By Ben Bold, brandrepublic.com, Monday, 23 February 2009 12:15PM
A Domino's spokesman told Brand Republic: "Although we no longer sponsor the Simpson's, we are disappointed with the Ofcom ruling against Sky.
"Despite having decided to terminate this sponsorship prior to the complaint, we had worked hard with Sky's compliance unit to come up with idents that were within the spirit and the letter of Ofcom's regulations."
The content of the sponsorship breaks had already been adapted to avoid flouting rules governing the advertising of food to children, by switching from a focus on Domino's products to a focus on its services such as online pizza ordering. The company also pointed out that children are not its target market -- which is 18-34 year-olds.
However, Ofcom today revealed the sponsorship, which expired at the end of last year when the brand decided not to extend its association, was still in breach.
Ofcom was originally approached by the National Heart Forum, which complained that Domino's "appears to be avoiding the restriction on HFSS advertising or sponsorship by simply not showing the pizza product during the sponsor's credits around the programme".
The sponsorship idents did not show pizza itself, but did depict the pizza-ordering process, including showing ingredients being sprinkled onto a pizza base.
Sky told Ofcom that, following the implementation of the BCAP requirements governing HFSS food, it had carefully considered whether the Domino's sponsorship was compliant and concluded it did not breach the letter or spirit of the rules.
The broadcaster made a number of points supporting its position, including that 'The Simpsons' does not exclusively target children, who it said typically make up 28% of its audience; that none of the sponsorship credits showed an actual pizza; and that 47% of Domino's products are not HFSS.
However, Ofcom's investigation concluded that when 'The Simpsons' aired between 7pm and 9pm during the first quarter of 2008, it attracted a "significant child audience" and was therefore subject to HFSS rules.
The watchdog also concluded that, while it was clear that credits were focused on specifically promoting Domino's pizza delivery service and did not feature "any one complete pizza", it was clear that "the sponsorship of 'The Simpsons' on Sky One promotes not only the Domino's Pizza delivery service, but also its pizzas".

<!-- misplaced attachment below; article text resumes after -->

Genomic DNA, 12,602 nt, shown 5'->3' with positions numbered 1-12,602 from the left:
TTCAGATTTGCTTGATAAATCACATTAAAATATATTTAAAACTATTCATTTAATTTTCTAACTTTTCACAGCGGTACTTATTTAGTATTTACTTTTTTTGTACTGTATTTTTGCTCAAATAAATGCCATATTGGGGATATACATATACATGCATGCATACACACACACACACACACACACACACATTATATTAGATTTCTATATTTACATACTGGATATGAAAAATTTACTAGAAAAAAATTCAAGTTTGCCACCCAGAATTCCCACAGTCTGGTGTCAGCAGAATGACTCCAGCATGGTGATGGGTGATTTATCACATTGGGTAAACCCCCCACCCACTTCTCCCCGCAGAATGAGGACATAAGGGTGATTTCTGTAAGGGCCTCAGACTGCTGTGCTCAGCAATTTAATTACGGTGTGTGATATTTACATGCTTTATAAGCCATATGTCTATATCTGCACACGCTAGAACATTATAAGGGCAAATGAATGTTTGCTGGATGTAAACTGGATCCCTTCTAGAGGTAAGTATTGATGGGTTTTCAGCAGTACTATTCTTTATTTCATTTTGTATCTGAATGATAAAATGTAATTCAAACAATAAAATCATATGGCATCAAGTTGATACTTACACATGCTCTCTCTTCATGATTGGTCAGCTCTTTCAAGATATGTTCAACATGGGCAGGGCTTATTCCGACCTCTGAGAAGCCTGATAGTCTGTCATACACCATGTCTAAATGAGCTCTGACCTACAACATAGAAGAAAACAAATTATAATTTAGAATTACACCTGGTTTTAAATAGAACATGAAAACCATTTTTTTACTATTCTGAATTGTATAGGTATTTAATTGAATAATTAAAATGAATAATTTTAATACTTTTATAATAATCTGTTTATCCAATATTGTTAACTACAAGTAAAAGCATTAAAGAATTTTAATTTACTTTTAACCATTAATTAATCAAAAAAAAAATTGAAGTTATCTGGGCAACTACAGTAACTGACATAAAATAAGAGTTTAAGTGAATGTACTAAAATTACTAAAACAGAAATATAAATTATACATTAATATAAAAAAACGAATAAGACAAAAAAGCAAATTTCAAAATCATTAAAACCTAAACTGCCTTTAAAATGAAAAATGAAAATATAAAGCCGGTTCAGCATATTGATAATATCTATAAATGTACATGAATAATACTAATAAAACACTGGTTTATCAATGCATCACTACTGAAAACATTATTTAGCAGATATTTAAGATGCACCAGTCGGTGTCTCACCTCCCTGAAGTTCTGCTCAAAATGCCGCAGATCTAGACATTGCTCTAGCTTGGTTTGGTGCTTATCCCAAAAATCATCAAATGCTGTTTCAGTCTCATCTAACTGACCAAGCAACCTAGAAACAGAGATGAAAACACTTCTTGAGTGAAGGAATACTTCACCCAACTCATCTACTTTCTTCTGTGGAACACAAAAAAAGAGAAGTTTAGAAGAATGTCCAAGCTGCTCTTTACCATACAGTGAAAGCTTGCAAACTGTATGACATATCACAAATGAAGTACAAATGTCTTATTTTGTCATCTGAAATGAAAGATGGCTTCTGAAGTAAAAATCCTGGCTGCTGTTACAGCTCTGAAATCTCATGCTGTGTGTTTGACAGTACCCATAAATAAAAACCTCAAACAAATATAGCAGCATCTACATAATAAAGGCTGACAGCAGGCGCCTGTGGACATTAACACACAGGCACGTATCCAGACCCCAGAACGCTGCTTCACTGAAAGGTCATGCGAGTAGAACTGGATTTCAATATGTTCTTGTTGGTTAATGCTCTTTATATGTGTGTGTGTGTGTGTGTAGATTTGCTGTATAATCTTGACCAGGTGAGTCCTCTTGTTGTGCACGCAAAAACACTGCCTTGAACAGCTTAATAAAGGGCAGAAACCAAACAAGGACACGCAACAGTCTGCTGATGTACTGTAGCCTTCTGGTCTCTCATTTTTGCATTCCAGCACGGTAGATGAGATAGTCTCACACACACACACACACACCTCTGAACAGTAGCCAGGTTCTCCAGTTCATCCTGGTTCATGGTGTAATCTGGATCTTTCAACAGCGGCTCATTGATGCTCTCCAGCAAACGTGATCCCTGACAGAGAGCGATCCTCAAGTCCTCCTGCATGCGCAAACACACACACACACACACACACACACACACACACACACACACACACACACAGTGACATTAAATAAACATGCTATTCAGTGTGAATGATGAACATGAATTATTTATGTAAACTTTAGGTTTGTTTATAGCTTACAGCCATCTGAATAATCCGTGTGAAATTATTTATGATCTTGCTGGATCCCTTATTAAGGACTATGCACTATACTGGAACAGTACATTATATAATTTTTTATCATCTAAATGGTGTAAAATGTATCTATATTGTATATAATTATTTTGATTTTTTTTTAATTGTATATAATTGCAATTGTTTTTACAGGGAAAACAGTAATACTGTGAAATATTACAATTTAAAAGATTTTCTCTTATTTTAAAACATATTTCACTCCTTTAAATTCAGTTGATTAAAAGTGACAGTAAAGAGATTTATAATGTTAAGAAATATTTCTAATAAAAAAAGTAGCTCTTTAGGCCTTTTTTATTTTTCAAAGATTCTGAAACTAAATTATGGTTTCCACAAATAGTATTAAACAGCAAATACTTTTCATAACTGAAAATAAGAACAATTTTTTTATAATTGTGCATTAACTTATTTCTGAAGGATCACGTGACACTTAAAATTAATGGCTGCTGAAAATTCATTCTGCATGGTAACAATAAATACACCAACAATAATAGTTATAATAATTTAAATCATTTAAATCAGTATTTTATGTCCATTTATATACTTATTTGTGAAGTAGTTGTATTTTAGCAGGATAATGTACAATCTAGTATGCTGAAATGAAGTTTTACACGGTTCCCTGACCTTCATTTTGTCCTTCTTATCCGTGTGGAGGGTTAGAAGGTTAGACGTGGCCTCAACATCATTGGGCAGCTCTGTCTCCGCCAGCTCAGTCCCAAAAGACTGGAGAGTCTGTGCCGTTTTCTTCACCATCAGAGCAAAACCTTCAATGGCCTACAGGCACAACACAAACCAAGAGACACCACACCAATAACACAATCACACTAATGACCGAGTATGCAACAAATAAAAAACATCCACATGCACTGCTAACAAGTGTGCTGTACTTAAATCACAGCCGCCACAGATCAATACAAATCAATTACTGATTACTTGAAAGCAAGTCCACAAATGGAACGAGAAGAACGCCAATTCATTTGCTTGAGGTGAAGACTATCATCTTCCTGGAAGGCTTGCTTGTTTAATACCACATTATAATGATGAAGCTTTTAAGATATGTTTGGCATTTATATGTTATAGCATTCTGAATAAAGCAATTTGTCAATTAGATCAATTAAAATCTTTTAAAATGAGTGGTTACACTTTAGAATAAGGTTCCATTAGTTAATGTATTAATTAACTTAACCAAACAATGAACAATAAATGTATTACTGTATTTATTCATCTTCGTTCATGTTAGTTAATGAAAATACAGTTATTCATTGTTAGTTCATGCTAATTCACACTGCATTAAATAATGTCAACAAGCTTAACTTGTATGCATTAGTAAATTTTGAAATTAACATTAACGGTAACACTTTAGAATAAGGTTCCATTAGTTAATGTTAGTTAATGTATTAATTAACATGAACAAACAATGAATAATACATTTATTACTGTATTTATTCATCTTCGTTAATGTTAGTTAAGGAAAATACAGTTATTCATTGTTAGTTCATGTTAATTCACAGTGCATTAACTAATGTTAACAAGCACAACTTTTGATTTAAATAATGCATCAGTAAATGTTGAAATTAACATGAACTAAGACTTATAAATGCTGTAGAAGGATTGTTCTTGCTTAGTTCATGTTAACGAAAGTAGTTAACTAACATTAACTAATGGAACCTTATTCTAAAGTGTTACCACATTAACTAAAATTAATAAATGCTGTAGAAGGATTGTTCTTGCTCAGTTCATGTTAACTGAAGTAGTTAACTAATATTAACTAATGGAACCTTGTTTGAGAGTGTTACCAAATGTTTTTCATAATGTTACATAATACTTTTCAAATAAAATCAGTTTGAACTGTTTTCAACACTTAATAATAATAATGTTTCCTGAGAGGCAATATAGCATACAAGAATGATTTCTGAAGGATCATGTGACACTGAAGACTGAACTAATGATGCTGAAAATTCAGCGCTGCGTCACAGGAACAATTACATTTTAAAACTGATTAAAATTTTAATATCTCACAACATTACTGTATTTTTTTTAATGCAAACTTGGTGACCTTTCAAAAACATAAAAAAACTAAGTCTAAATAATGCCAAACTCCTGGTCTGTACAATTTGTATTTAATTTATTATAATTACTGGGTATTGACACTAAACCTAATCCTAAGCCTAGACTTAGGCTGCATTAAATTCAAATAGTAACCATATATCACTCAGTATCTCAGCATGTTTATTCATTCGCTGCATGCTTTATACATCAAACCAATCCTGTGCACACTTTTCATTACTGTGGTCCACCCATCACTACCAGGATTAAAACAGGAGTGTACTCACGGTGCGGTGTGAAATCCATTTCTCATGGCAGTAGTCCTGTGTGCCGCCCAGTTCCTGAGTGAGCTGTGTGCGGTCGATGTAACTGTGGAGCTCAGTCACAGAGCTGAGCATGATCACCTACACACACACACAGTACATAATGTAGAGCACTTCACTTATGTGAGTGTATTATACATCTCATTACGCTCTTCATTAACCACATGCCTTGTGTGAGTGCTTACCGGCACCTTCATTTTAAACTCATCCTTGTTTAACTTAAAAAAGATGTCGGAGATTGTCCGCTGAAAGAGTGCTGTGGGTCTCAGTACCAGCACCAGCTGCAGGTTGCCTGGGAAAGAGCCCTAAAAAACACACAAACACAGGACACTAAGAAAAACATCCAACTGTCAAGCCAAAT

Finally, Ofcom said that, while it acknowledged Sky's assertion that 47% of Domino's products were non-HFSS, that the idents did not refer to the delivery of anything other than pizza and that the majority of its pizzas constituted HFSS foods. It concluded that the deal contravened rule 4.2.1(b) of the BCAP Rules on the Scheduling of Television Advertisements, and was accordingly in breach of rule 9.3 of the Broadcasting Code.
The Domino's spokesman continued: "As a company, we take our social responsibility very seriously and, although we could have shown one of a number of non-HFSS pizzas, decided to focus solely on the ordering and delivery process, not the product.
"Having made such efforts to comply and worked so hard to act responsibly, it is frustrating to see the ruling go against Sky."
Domino's also sponsored the second series of ITV1's 'Britain's Got Talent' last spring, enjoying audiences well above 10m each week. However, the programme's predominantly adult profile is such that HFSS rules do not apply.
This article was first published on brandrepublic.com
It’s said that the average person is exposed to 30,000 marketing messages a day. To me that’s worrying news for us marketers – especially if it’s your job is to build marketing relationships with consumers.